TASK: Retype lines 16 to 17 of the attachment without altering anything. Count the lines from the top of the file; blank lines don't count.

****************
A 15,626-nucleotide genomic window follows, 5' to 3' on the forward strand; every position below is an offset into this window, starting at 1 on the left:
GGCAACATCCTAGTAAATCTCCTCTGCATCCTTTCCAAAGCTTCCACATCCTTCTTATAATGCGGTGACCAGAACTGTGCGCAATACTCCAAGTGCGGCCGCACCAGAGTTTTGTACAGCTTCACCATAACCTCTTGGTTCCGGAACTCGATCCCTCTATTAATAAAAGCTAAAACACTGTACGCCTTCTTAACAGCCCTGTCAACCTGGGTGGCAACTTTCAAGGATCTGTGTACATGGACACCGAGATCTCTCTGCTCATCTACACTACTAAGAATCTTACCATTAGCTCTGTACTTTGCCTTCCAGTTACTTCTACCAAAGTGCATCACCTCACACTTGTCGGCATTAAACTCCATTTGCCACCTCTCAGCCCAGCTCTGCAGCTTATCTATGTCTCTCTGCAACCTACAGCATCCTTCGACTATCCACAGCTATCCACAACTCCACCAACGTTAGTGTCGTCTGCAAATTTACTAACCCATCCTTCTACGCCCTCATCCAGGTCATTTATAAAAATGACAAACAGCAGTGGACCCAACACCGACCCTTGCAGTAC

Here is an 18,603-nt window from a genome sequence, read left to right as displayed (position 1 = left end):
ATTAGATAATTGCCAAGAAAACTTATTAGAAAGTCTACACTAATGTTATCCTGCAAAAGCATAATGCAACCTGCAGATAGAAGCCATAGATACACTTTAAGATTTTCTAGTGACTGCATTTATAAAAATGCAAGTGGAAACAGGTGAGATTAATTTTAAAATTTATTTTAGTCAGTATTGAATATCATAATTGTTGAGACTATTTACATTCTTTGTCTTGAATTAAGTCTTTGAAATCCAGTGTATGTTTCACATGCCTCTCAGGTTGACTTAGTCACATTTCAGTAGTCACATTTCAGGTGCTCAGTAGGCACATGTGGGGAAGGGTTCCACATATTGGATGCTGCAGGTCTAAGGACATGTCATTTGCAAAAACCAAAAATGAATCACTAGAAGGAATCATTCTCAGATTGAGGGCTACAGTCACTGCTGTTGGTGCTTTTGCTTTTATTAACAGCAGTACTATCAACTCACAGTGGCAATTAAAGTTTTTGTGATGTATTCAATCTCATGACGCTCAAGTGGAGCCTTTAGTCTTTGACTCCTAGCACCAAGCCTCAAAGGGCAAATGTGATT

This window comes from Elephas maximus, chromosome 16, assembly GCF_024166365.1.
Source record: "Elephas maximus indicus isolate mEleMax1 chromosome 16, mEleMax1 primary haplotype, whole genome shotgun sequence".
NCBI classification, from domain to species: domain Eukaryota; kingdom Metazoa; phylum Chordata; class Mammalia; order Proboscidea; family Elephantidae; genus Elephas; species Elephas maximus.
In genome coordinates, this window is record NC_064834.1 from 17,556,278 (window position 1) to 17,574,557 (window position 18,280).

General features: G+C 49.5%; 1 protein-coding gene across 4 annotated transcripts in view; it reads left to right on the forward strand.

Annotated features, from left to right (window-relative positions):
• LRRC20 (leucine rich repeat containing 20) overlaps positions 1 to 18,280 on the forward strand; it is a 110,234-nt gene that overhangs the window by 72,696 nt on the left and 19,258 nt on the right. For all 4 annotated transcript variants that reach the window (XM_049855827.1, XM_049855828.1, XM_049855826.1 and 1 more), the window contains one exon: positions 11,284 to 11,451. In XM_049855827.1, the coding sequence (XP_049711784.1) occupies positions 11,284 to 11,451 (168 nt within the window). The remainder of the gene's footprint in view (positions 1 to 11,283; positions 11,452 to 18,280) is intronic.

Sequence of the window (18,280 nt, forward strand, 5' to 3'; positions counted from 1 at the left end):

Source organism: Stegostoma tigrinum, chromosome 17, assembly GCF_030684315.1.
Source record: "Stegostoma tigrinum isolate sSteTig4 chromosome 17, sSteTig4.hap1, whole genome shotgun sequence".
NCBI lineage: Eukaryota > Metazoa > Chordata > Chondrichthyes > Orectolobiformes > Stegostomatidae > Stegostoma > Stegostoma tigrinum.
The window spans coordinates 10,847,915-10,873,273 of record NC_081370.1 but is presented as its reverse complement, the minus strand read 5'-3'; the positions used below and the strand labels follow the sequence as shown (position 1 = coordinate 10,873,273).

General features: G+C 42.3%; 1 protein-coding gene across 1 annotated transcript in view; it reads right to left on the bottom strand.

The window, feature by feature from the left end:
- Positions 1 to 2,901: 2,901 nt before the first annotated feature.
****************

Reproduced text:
The window spans coordinates 10,847,915-10,873,273 of record NC_081370.1 but is presented as its reverse complement, the minus strand read 5'-3'; the positions used below and the strand labels follow the sequence as shown (position 1 = coordinate 10,873,273).

General features: G+C 42.3%; 1 protein-coding gene across 1 annotated transcript in view; it reads right to left on the bottom strand.